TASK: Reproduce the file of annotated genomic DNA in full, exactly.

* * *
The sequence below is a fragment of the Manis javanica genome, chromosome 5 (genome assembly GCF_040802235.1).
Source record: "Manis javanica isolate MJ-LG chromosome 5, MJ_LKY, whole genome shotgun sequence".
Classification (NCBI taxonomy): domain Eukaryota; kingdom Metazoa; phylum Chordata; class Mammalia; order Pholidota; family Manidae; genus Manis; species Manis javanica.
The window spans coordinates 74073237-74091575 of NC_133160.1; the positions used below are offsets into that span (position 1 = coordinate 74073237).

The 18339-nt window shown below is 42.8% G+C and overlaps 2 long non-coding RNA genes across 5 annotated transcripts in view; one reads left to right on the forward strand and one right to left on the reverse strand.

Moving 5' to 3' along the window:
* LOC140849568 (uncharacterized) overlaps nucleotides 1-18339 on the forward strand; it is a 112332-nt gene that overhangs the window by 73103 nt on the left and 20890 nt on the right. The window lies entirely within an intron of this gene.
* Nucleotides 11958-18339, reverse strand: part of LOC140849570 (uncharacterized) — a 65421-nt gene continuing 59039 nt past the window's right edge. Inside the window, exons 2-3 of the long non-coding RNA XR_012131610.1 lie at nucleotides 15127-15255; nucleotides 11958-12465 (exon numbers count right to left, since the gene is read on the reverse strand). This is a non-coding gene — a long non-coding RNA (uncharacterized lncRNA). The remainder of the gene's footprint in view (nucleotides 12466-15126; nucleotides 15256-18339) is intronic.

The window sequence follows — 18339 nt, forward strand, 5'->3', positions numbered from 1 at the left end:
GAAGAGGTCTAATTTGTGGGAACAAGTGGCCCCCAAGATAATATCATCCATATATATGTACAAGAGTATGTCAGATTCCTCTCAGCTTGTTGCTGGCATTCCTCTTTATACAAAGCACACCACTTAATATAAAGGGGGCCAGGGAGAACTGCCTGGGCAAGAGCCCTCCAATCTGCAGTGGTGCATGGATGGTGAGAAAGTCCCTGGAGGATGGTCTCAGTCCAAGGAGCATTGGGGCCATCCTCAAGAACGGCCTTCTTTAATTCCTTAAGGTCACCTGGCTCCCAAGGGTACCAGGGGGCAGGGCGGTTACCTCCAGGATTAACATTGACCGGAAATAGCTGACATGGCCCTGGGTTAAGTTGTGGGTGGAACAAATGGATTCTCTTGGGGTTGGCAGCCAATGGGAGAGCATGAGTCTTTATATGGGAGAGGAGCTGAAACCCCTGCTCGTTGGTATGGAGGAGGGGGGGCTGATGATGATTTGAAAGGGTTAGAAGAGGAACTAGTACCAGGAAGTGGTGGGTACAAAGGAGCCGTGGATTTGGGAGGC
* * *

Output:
The sequence below is a fragment of the Manis javanica genome, chromosome 5 (genome assembly GCF_040802235.1).
Source record: "Manis javanica isolate MJ-LG chromosome 5, MJ_LKY, whole genome shotgun sequence".
Classification (NCBI taxonomy): domain Eukaryota; kingdom Metazoa; phylum Chordata; class Mammalia; order Pholidota; family Manidae; genus Manis; species Manis javanica.
The window spans coordinates 74073237-74091575 of NC_133160.1; the positions used below are offsets into that span (position 1 = coordinate 74073237).

The 18339-nt window shown below is 42.8% G+C and overlaps 2 long non-coding RNA genes across 5 annotated transcripts in view; one reads left to right on the forward strand and one right to left on the reverse strand.

Moving 5' to 3' along the window:
* LOC140849568 (uncharacterized) overlaps nucleotides 1-18339 on the forward strand; it is a 112332-nt gene that overhangs the window by 73103 nt on the left and 20890 nt on the right. The window lies entirely within an intron of this gene.
* Nucleotides 11958-18339, reverse strand: part of LOC140849570 (uncharacterized) — a 65421-nt gene continuing 59039 nt past the window's right edge. Inside the window, exons 2-3 of the long non-coding RNA XR_012131610.1 lie at nucleotides 15127-15255; nucleotides 11958-12465 (exon numbers count right to left, since the gene is read on the reverse strand). This is a non-coding gene — a long non-coding RNA (uncharacterized lncRNA). The remainder of the gene's footprint in view (nucleotides 12466-15126; nucleotides 15256-18339) is intronic.

The window sequence follows — 18339 nt, forward strand, 5'->3', positions numbered from 1 at the left end:
GAAGAGGTCTAATTTGTGGGAACAAGTGGCCCCCAAGATAATATCATCCATATATATGTACAAGAGTATGTCAGATTCCTCTCAGCTTGTTGCTGGCATTCCTCTTTATACAAAGCACACCACTTAATATAAAGGGGGCCAGGGAGAACTGCCTGGGCAAGAGCCCTCCAATCTGCAGTGGTGCATGGATGGTGAGAAAGTCCCTGGAGGATGGTCTCAGTCCAAGGAGCATTGGGGCCATCCTCAAGAACGGCCTTCTTTAATTCCTTAAGGTCACCTGGCTCCCAAGGGTACCAGGGGGCAGGGCGGTTACCTCCAGGATTAACATTGACCGGAAATAGCTGACATGGCCCTGGGTTAAGTTGTGGGTGGAACAAATGGATTCTCTTGGGGTTGGCAGCCAATGGGAGAGCATGAGTCTTTATATGGGAGAGGAGCTGAAACCCCTGCTCGTTGGTATGGAGGAGGGGGGGCTGATGATGATTTGAAAGGGTTAGAAGAGGAACTAGTACCAGGAAGTGGTGGGTACAAAGGAGCCGTGGATTTGGGAGGC